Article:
Figure 2.5 Unmarked 7.62 × 39 mm cartridges and packaging as documented by the Small Arms Survey in South Kordofan and Blue Nile states, Sudan, in 2013 (source: Small Arms Survey).

HAEI has supplied substantial quantities of its products to the Ethiopian military and domestic law enforcement, as well as the armed forces of Sudan, South Sudan, Somalia, and elsewhere. Examples have also been documented during seizures from non-state actors in various African states, including the Central African Republic, Libya, Somalia, South Sudan, and Sudan, and in the holdings of private security companies such as Saracen International Ltd.

Homicho has also been under international scrutiny for its ties to North Korea. In addition to historical DPRK assistance in constructing and operating the Ambo plant, HAEI previously listed the “Korea Mineral Trading General Corporation” (a DPRK state-owned entity) as one of its major suppliers in a company document. Important Ethiopian outputs – including the development and production of the ET-97 and ET-97/1 self-loading rifles – have been directly supported by the DPRK (in this case the Korea Ryongbong General Corporation). Assistance continued until at least as recently as 2007, and both the UN and western states pressured Ethiopia to sever ties. Analysis shows there has been an ongoing relationship between the two countries in more recent years.

Physical Characteristics

A quick visual analysis of random samples across all three calibres indicated that the ammunition was clean and well packaged, with clear annealing marks on the shoulders. All examples were free from obvious external corrosion. The 7.62 NATO showed some evidence of a case mouth sealant below the neck.


Figure 3.1
Profile view of cartridges of the three calibres assessed (source: Ian McCollum/ARES).

Projectiles

The .30-06 and 7.62 cartridges feature ball projectiles with a lead core and a gilding metal-clad steel (GMCS) jacket. The 7.92 cartridges also feature lead-core ball projectiles, but a single box of ammunition contained cartridges featuring projectiles with a mix of GMCS and cupro-nickel-clad steel (CNCS) jackets. These were all marked with the same headstamp.

ARES Researcher Ian McCollum pulled and weighed projectiles taken from ten rounds of each calibre. The bullet weights (in grains) were as follows:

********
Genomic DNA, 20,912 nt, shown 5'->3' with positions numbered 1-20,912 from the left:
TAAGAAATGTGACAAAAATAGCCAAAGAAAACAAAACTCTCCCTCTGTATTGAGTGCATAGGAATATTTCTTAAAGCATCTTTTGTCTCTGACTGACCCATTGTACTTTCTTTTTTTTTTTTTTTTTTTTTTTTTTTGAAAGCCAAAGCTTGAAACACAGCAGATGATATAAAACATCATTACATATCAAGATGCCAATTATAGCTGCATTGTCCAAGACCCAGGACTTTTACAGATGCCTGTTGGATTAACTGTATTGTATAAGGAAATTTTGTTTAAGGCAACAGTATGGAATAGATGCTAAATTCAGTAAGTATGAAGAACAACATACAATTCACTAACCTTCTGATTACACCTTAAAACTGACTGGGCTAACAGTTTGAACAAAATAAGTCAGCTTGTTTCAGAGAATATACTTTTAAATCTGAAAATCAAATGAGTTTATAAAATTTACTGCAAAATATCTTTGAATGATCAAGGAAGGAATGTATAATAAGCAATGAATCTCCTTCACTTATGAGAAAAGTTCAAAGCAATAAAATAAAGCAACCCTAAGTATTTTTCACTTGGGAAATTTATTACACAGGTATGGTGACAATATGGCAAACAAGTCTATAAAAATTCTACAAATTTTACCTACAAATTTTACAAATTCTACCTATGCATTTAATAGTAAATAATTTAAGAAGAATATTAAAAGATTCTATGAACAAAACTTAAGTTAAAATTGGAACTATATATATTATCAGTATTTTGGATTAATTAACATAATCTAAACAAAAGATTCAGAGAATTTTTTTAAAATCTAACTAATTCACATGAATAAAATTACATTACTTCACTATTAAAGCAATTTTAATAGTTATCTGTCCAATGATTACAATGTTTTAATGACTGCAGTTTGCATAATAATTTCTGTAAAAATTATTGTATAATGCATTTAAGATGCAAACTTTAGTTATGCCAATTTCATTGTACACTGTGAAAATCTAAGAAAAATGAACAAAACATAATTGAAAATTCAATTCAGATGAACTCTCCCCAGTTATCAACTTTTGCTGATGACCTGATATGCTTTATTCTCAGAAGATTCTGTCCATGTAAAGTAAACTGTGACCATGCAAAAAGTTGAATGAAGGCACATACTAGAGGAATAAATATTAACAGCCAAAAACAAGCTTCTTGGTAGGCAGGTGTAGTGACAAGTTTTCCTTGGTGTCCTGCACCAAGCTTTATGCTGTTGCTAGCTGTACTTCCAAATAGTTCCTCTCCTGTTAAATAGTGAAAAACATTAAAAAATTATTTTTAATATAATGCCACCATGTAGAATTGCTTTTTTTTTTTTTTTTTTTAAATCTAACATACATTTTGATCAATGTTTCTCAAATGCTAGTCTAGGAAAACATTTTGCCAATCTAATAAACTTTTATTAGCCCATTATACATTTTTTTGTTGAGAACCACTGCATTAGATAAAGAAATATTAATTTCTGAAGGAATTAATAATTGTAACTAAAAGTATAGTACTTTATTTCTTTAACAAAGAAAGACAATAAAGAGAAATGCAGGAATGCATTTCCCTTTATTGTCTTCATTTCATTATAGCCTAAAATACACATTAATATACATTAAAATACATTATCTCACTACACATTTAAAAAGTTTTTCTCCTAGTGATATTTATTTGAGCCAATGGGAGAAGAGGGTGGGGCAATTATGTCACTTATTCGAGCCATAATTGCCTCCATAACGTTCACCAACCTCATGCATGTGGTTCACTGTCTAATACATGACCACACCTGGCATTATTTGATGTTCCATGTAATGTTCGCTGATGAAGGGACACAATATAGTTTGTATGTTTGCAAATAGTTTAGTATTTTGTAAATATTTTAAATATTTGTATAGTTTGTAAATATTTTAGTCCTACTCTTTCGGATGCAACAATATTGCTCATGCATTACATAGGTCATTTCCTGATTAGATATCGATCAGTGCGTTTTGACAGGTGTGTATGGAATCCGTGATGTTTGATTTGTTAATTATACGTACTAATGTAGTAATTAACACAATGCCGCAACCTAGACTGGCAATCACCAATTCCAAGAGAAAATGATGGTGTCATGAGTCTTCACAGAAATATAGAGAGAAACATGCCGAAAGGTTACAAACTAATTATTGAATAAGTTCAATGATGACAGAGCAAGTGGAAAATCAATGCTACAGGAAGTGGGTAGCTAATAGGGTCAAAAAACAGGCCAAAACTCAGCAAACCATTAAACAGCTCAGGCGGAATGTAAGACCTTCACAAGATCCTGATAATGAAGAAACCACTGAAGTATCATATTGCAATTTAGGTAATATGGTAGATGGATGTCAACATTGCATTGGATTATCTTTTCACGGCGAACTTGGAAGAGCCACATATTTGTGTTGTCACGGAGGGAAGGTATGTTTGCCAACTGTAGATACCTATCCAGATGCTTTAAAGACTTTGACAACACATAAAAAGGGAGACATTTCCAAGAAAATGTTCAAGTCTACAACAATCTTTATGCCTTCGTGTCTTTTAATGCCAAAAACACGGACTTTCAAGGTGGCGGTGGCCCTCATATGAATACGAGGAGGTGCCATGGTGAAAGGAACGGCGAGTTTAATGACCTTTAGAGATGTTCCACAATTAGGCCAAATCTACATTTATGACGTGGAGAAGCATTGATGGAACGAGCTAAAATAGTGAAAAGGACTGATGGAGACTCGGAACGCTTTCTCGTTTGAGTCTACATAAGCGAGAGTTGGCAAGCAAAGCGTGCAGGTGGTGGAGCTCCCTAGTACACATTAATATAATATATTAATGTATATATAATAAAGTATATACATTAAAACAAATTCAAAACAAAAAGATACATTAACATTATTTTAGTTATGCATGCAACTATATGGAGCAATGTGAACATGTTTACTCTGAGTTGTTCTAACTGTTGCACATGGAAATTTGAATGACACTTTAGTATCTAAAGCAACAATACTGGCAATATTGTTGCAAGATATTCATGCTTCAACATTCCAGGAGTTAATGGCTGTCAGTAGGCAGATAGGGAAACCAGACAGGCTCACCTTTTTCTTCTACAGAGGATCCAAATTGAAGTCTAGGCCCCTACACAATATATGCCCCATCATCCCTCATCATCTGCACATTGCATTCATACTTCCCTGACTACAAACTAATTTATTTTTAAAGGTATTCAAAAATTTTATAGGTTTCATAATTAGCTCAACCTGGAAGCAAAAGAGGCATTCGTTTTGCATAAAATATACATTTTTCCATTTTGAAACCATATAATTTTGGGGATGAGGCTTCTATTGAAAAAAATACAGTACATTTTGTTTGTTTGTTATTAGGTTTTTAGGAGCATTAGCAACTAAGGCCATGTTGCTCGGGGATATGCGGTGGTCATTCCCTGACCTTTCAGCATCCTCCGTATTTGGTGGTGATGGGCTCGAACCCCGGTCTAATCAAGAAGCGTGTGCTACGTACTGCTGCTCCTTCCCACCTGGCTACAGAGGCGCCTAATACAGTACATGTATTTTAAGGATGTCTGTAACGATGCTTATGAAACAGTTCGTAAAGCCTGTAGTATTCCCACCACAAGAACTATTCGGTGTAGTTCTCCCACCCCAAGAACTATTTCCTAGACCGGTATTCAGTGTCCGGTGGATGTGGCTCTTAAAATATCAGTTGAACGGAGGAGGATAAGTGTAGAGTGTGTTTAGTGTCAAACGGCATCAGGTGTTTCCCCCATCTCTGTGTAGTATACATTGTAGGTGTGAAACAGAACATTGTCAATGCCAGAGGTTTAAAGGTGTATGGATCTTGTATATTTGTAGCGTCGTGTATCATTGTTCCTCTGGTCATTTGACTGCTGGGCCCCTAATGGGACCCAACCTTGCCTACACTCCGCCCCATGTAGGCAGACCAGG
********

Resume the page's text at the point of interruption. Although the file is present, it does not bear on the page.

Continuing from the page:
Calibre .30-06 7.62 × 51 mm 7.92 × 57 mm
Cartridge 1 151.0 143.3 197.5 (CNCS)
“         “     2 150.7 143.2 197.7 (CNCS)
“         “     3 150.1 142.7 196.2 (CNCS)
“         “     4 150.5 143.6 197.1 (CNCS)
“         “     5 150.0 143.9 197.6 (CNCS)
“         “     6 151.6 144.4 197.6 (GMCS)
“         “     7 150.9 142.9 197.3 (GMCS)
“         “     8 150.7 143.2 197.7 (GMCS)
“         “     9 150.4 142.9 197.8 (GMCS)
“         “     10 151.4 143.7 197.4 (GMCS)
Average weight 150.73 143.38 197.39
Spread 1.6 1.7 1.6
Standard deviation 0.52 0.52 0.47

NOTE: The average weight of 7.92 GMCS projectiles was 197.6 grains, whilst the average weight of 7.92 CNCS projectiles was 197.2 grains.

Figure 3.2 Profile view of the projectiles from the three calibres assessed. Note the GMCS and CCS projectile jackets for the 7.92 × 57 mm cartridges, at right (source: Ian McCollum/ARES).


Figure 3.3 Base view of the projectiles from the three calibres assessed. Note the GMCS and CCS projectile jackets for the 7.92 × 57 mm cartridges, at left (source: Ian McCollum/ARES).

Propellant

Whilst the 7.92 × 57 mm cartridges make use of a square ‘flake’ type propellant, cylindrical propellant is used in both the .30-06 and 7.62 × 51 mm rounds. That used in the .30-06 is of the ‘cord’ type, with no perforation, whilst the 7.62 rounds make use of single-perforated tubular type.


Figure 3.4 Propellant from the three calibres assessed, L-R: 7.92 × 57 mm, .30-06, and 7.62 × 51 mm (source: Ian McCollum/ARES).

Markings

The markings on the ammunition packaging and the headstamps are in Amharic, the official working language of Ethiopia, and are marked in the fidäl or Ge’ez script. The headstamps of the 7.92 × 57 mm ammunition ARES assessed, for example, are marked “ቀኃሥ”, which is transliterated as follows:

ቀ = q+ä = qä
ኃ = h+a = ha
ሥ = s+ə = sə

These are the initials of Haile Selassie, whose name is written in Amharic as “ቀዳማዊ ኃይለ ሥላሴ”. This can be transliterated to Latin script as Qädamawi Haylä Səllasé, so his initials are “Qä. Ha. Sə.” or “ቀ ኃ ሥ”, as seen on the headstamps.

The 7.62 × 51 mm and .30-06 cartridges assessed by ARES are marked with the headstamp “መ ኢ ድ”, or “M.E.D.”. These headstamps appeared following Emperor Haile Selassie’s removal from the throne in 1974.

All of the cartridges assessed used the Berdan priming system. The 7.92 cartridges featured a translucent blue sealant at the primer annulus, whilst the .30-06 and 7.62 cartridges featured a translucent red sealant.

The headstamps and packaging markings for each of the calibres assessed were as follows:

7.92 × 57 mm Headstamp

ቀ ኃ ሥ Qä. Ha. Sə.; Haile Selassie I
[Star] Six-pointed stars in the 3 o’clock and 9 o’clock positions
1955 1955


Figure 4.1 Headstamp as marked on the 7.92 × 57 mm ammunition assessed by ARES (source: Ian McCollum/ARES).

.30-06 Headstamp

መ ኢ ድ Mä. Lī. Də.; M.E.D.
[Star] Six-pointed stars in the 3 o’clock and 9 o’clock positions
77 1977



Figure 4.2
Headstamp as marked on the .30-06 ammunition assessed by ARES (source: Ian McCollum/ARES).

7.62 × 51 mm Headstamp

መ ኢ ድ Mä. Lī. Də.; M.E.D.
[Star] Six-pointed stars in the 3 o’clock and 9 o’clock positions
79 1979



Figure 4.3
Headstamp as marked on the 7.62 × 51 mm ammunition assessed by ARES (source: Ian McCollum/ARES).

Packaging

7.92 × 57 mm Packaging

7.92 × 57 mm ammunition was packaged in inner cardboard packaging (with white ribbon pull-tabs) of 15 rounds. 20 of these smaller cardboard boxes were contained within intermediate cardboard packaging. Five 300-round boxes were contained with each wooden crate, for a total of 1500 rounds per crate. Markings were as follows:

Outer packaging

የቀ፡ኃ፡ሥ፡ጥ፡ፋ። Emperor Haile Selassie I Ammunition Factory
የጠመንጃ ጥይት። Rifle cartridges
ካሊበር 7.92 Calibre 7.92
1947 1947
የሴሪ፡ቁ 20 Serial [lot] No. 20
የሣጥን ቁ. Box No.
6404 6404


Figure 4.4
Outer packaging for the 7.92 × 57 mm ammunition assessed by ARES (source: Ian McCollum/ARES).

Intermediate packaging